Neglect

 

Children may be in need of protection where their basic needs are not being met in a manner appropriate to their age and stage of development, and they will be at risk through avoidable acts of commission or omission on the part of their parent(s), sibling(s) or other relative(s), or a carer (i.e. the person(s) while not a parent who has actual custody of a child).

 

To define an act or omission as abusive and/or presenting future risk (for the purpose of registration) a number of elements must be taken into account.  These include demonstrable or predictable harm to the child which must have been avoidable because of action or inaction by the parent or other carer.

 

This occurs when a child's essential needs are not met and this is likely to cause impairment to physical health and development.  Such needs include food, clothing, cleanliness, shelter and warmth. It may also include neglect of, or failure to respond to, a child’s basic emotional needs. A lack of appropriate care results in persistent or severe exposure, through negligence, to circumstances which endanger the child.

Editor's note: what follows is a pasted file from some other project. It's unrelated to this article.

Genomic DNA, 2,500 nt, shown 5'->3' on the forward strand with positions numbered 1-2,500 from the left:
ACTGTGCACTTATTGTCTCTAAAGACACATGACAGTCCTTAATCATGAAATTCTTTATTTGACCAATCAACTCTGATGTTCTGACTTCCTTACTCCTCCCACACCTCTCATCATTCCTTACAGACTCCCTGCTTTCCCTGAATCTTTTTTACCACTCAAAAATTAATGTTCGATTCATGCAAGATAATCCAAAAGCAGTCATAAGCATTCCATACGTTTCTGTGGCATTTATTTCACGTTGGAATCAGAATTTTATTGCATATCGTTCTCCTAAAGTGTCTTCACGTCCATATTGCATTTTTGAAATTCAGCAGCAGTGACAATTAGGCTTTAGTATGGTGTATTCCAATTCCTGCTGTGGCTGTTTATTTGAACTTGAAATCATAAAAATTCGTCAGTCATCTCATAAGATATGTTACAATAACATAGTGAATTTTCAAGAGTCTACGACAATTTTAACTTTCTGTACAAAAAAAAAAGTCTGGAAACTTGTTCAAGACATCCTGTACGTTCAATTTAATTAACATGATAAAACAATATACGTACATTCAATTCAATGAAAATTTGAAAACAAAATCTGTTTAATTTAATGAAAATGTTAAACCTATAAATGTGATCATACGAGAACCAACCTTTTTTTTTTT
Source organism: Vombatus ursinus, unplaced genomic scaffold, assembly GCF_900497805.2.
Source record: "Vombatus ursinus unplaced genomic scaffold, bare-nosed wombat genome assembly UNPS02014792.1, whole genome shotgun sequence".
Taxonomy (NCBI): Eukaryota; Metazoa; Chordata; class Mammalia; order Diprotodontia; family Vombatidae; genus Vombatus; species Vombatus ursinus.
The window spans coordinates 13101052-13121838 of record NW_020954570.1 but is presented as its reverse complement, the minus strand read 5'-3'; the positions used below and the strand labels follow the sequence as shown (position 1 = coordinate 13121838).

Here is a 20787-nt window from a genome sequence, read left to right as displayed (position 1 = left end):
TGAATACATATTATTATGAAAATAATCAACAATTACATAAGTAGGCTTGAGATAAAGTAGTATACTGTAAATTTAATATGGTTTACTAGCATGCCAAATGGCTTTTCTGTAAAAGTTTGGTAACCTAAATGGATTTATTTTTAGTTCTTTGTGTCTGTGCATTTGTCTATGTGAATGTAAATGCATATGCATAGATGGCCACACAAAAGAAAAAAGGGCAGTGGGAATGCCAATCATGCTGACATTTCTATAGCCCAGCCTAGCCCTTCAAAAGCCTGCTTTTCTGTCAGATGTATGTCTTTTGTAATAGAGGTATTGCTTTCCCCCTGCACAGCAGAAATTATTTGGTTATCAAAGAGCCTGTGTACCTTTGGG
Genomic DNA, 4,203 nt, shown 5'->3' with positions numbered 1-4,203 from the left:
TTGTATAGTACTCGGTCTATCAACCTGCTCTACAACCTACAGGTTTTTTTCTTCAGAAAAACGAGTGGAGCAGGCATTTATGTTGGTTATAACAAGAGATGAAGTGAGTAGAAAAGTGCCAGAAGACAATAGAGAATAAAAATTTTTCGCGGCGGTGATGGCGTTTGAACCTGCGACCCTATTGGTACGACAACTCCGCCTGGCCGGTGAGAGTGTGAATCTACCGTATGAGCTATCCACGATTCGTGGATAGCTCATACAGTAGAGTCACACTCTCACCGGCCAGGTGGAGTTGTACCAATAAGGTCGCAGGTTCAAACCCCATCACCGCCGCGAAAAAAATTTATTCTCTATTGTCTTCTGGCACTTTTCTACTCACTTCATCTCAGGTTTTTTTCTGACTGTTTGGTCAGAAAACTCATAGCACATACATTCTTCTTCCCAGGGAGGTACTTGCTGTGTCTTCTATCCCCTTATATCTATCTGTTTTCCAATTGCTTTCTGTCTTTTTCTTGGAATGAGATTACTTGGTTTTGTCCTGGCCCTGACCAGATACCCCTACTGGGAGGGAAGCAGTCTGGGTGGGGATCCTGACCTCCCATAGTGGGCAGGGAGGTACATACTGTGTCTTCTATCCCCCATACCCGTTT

Physical neglect may also include a failure to secure appropriate medical treatment for the child or young person, or when an adult carer persistently pursues or allows the child or young person to follow a lifestyle inappropriate to the child or young person's developmental needs or which jeopardises the child or young person's health.

 

Signs of possible physical neglect are:

 

  • constant hunger;
  • poor personal hygiene;
  • constant tiredness;
  • poor state of clothing;
  • frequent lateness and/or unexplained non-attendance at school;
  • untreated medical/health/dental problems;
  • low self-esteem;
  • poor peer relationships; and/or
  • excessive passivity.

 

 

 

 

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